The 30th City Council District in western Queens promises to be a competitive race this year, with incumbent Councilwoman Elizabeth Crowley (D-Middle Village) being challenged by former Councilman Thomas Ognibene. The recent political history of this district is unusual, since there have been two special elections for the seat during the past year. Crowley won the last election in November.
Ognibene spent 10 years as councilman, representing the district from 1991-2001. Most of that time was spent as the Republican minority leader. He gave up the seat in 2001 due to term limits. He feels he has more experience than his opponent, especially when it comes to the handling of city budgetary matters.
He has a lot of experience running for public office, considering he has won three elections in the district and lost a close special election in this same district in the first special election last year. In addition, he was briefly a Republican candidate for mayor in 2005.
Ognibene considers quality-of-life issues important, especially dealing with traffic congestion and parking. He is involved in initiating a lawsuit on behalf of the Juniper Park Civic Association in opposition to the building of a new high school in Maspeth, due to toxic chemical waste in the soil at the proposed building site. This project has been halted pending a court review.
Ognibene also favors maintaining police staff levels at the 102nd and 104th precincts, as well as providing the police in these areas with up-to-date vehicles and equipment. He also intends to give attention to the maintenance and upgrading of public parks in the district. His campaign seems to be going well in terms of petition-gathering and fund-raising.
In a statement, he said, “I am looking forward to an honest and fair campaign, running on my previous record and commitment to the community.”
In the state Assembly special election being held in the 38th District after the resignation of Tony Seminerio, on the Democratic side attorney Albert Baldeo has announced his candidacy for the Democratic Party nomination. He has indicated both his petition drive and fund-raising efforts are going well, with $167,000 raised and 2,000 signatures gathered. He has not as of yet obtained the official endorsement of the Democratic Party county organization. It is possible they may not endorse anyone.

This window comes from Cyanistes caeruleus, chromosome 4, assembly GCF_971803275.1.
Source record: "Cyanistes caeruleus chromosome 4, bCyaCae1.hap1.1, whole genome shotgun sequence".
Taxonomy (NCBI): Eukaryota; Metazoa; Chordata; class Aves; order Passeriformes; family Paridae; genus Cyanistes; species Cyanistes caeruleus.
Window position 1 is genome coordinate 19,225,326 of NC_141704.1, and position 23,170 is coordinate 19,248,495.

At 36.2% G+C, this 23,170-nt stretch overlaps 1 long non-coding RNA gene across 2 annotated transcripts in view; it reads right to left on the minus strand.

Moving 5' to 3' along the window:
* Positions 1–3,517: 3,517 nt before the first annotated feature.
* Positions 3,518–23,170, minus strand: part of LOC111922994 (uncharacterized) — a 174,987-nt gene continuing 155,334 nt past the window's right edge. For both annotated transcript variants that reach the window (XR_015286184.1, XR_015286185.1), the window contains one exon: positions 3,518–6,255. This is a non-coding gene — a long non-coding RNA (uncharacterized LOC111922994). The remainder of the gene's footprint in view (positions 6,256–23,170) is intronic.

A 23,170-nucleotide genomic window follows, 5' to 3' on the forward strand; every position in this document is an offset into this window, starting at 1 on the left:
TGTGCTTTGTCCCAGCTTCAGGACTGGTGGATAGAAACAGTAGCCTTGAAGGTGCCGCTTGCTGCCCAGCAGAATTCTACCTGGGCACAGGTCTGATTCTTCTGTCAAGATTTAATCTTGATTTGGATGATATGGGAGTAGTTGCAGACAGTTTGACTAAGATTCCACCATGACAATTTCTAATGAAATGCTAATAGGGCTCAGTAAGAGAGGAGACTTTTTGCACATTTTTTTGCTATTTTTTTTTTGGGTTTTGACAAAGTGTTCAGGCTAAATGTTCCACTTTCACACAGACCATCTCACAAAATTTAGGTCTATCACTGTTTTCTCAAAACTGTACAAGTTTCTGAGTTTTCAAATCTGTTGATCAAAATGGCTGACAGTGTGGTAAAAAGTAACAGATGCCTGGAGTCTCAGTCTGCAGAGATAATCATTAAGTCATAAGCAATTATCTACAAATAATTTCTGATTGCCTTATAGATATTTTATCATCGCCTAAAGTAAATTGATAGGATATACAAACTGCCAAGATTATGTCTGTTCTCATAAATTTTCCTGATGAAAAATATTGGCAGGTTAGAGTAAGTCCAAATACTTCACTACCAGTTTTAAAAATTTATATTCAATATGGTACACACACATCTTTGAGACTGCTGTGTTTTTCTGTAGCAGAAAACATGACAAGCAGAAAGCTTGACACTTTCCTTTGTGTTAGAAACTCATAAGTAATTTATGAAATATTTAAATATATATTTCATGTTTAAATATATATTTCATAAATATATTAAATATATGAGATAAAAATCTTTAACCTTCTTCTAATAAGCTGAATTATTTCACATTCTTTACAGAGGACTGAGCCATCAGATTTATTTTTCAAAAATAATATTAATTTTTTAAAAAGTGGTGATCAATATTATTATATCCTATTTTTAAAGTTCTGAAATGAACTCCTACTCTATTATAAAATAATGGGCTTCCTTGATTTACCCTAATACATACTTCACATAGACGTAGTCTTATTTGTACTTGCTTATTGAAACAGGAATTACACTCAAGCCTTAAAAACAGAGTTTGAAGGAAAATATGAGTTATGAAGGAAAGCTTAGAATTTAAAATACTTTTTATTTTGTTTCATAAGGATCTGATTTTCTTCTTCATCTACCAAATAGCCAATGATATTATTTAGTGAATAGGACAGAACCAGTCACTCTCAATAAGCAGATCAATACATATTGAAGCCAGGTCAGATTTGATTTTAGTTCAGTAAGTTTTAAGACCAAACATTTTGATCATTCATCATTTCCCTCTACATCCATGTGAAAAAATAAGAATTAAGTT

There may be other Democratic candidates, but that will not be known until the designation petitions have been filed and approved by the Elections Board. Baldeo also indicated he expects state Sen. Joseph Addabbo (D-Howard Beach) to endorse him, since he endorsed Addabbo last year in his successful race against former Sen. Serphin Maltese.
The Republican candidate in that race, community activist Donna Caltabiano, has been endorsed by her county organization and is expected to wage a strong campaign.
Queens Independence Party Chairwoman Molly Honigsfeld has announced her citywide party organization is circulating petitions for Mayor Michael Bloomberg. She indicated, however, the party is not endorsing anyone for public advocate or city comptroller.
Pertaining to the Conservative Party, Queens Chairman Thomas Long has stated it will not be supporting Republican or Democratic candidates for mayor, public advocate or comptroller. Instead, it will be running its own slate of candidates. These candidates include Stephen Christopher for mayor, a Baptist minister from Brooklyn. In the past, he has run for state Senate. Rounding out the slate is Frank Vernuccio of the Bronx for public advocate and Stuart Avrick of Manhattan for comptroller.
In all, Queens will have some of the most interesting local races in the city.
©2009 Community News Group
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